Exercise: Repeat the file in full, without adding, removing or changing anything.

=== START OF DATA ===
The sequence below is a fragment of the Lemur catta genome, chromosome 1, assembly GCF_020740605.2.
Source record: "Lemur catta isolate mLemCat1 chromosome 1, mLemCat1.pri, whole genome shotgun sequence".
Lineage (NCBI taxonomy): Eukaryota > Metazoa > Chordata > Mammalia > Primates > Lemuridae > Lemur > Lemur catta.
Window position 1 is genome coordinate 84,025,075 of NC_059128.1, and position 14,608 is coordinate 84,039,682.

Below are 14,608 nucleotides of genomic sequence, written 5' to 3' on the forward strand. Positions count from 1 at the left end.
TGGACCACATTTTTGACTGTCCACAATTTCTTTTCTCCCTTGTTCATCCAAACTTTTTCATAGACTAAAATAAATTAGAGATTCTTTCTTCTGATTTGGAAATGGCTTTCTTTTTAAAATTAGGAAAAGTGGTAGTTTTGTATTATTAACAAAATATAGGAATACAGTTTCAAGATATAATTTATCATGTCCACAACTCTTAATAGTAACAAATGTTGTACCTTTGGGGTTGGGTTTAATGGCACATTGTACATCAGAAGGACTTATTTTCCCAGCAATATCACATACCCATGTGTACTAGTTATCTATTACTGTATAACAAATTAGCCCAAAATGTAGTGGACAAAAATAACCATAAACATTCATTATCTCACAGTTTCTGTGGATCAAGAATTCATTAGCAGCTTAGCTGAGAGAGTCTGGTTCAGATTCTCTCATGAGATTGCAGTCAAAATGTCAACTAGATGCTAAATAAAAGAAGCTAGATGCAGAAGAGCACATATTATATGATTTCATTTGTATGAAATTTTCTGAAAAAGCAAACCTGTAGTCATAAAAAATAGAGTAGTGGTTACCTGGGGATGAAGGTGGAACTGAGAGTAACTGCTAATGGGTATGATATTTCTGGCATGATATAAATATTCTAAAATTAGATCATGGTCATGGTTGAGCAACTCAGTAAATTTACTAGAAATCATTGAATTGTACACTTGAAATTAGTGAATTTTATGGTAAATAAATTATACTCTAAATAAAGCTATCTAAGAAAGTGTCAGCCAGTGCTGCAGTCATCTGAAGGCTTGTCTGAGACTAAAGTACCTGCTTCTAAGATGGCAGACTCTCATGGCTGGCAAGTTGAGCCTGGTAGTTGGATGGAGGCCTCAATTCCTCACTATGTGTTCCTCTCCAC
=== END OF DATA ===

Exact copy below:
The sequence below is a fragment of the Lemur catta genome, chromosome 1, assembly GCF_020740605.2.
Source record: "Lemur catta isolate mLemCat1 chromosome 1, mLemCat1.pri, whole genome shotgun sequence".
Lineage (NCBI taxonomy): Eukaryota > Metazoa > Chordata > Mammalia > Primates > Lemuridae > Lemur > Lemur catta.
Window position 1 is genome coordinate 84,025,075 of NC_059128.1, and position 14,608 is coordinate 84,039,682.

Below are 14,608 nucleotides of genomic sequence, written 5' to 3' on the forward strand. Positions count from 1 at the left end.
TGGACCACATTTTTGACTGTCCACAATTTCTTTTCTCCCTTGTTCATCCAAACTTTTTCATAGACTAAAATAAATTAGAGATTCTTTCTTCTGATTTGGAAATGGCTTTCTTTTTAAAATTAGGAAAAGTGGTAGTTTTGTATTATTAACAAAATATAGGAATACAGTTTCAAGATATAATTTATCATGTCCACAACTCTTAATAGTAACAAATGTTGTACCTTTGGGGTTGGGTTTAATGGCACATTGTACATCAGAAGGACTTATTTTCCCAGCAATATCACATACCCATGTGTACTAGTTATCTATTACTGTATAACAAATTAGCCCAAAATGTAGTGGACAAAAATAACCATAAACATTCATTATCTCACAGTTTCTGTGGATCAAGAATTCATTAGCAGCTTAGCTGAGAGAGTCTGGTTCAGATTCTCTCATGAGATTGCAGTCAAAATGTCAACTAGATGCTAAATAAAAGAAGCTAGATGCAGAAGAGCACATATTATATGATTTCATTTGTATGAAATTTTCTGAAAAAGCAAACCTGTAGTCATAAAAAATAGAGTAGTGGTTACCTGGGGATGAAGGTGGAACTGAGAGTAACTGCTAATGGGTATGATATTTCTGGCATGATATAAATATTCTAAAATTAGATCATGGTCATGGTTGAGCAACTCAGTAAATTTACTAGAAATCATTGAATTGTACACTTGAAATTAGTGAATTTTATGGTAAATAAATTATACTCTAAATAAAGCTATCTAAGAAAGTGTCAGCCAGTGCTGCAGTCATCTGAAGGCTTGTCTGAGACTAAAGTACCTGCTTCTAAGATGGCAGACTCTCATGGCTGGCAAGTTGAGCCTGGTAGTTGGATGGAGGCCTCAATTCCTCACTATGTGTTCCTCTCCAC